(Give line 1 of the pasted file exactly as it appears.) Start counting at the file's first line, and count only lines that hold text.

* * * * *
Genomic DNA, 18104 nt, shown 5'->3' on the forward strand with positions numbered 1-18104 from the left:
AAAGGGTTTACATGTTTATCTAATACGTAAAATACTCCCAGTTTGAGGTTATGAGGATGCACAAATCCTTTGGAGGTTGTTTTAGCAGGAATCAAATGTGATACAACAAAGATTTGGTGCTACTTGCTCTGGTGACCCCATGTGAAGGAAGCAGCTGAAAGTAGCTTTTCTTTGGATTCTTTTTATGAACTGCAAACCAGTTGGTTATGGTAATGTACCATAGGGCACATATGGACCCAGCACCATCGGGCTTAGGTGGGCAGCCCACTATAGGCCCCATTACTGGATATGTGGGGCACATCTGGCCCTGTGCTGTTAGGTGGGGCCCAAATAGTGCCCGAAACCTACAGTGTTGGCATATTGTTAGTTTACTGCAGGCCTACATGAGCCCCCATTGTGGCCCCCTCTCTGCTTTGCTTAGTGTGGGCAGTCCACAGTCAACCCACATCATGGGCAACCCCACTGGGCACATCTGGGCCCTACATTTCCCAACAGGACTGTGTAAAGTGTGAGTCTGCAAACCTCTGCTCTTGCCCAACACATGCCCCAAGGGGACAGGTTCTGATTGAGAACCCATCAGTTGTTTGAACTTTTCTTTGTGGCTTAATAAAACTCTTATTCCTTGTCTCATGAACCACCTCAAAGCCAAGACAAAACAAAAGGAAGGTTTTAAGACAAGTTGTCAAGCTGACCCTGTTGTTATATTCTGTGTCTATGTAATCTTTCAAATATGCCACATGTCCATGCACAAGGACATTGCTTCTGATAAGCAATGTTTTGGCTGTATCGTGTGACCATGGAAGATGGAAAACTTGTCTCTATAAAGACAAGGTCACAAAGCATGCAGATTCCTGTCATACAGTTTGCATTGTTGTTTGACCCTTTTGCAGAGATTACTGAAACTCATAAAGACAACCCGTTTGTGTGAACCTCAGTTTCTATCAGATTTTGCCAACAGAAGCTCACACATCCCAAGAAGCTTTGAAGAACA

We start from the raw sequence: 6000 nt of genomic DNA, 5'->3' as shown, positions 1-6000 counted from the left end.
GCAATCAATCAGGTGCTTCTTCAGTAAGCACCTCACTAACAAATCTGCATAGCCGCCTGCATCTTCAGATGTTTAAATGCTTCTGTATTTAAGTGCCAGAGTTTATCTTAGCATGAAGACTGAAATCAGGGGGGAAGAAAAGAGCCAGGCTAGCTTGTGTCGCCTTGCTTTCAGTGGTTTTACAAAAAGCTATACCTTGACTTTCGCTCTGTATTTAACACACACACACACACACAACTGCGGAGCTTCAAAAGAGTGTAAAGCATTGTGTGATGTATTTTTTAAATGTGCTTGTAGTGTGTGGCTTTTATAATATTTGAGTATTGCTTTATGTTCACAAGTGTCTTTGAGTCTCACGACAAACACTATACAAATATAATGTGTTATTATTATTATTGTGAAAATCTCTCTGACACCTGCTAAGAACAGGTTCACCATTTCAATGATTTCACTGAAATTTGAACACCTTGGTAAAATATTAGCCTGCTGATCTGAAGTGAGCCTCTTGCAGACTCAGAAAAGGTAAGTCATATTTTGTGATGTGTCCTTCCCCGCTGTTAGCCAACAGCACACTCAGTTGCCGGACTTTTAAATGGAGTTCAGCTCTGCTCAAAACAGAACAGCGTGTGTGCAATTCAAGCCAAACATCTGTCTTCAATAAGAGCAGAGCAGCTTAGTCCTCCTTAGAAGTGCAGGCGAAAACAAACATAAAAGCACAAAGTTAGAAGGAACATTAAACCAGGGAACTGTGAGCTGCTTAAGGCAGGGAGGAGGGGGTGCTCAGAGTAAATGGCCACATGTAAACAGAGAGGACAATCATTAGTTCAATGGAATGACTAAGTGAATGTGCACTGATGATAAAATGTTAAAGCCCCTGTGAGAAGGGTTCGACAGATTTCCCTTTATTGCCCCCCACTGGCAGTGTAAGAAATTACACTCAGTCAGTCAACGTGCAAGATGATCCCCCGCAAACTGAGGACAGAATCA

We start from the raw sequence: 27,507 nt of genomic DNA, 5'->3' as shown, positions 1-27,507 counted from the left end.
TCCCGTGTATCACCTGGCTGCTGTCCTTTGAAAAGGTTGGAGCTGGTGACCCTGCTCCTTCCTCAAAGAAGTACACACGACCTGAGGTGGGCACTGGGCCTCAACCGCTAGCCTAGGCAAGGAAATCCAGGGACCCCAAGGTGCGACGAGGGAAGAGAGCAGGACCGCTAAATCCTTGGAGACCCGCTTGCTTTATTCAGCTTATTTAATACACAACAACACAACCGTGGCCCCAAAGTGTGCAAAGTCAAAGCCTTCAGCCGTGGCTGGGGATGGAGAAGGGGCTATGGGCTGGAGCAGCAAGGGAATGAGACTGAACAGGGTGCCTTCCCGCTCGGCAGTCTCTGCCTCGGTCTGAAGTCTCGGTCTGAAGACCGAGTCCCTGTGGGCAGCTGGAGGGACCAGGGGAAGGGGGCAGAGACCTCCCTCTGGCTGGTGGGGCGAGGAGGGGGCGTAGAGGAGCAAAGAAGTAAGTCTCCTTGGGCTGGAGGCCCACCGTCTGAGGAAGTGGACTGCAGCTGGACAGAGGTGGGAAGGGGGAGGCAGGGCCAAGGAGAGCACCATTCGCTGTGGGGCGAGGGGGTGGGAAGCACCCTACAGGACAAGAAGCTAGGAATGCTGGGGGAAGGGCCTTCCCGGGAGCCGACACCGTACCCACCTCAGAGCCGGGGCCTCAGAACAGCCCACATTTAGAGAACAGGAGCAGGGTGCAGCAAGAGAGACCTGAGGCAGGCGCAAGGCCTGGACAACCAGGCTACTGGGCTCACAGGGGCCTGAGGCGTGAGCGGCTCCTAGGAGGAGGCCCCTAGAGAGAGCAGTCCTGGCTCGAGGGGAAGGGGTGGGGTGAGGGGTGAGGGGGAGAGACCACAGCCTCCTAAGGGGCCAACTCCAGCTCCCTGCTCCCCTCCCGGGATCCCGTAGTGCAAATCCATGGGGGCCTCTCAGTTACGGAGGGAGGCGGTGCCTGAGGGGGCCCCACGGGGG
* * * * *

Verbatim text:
Genomic DNA, 18104 nt, shown 5'->3' on the forward strand with positions numbered 1-18104 from the left: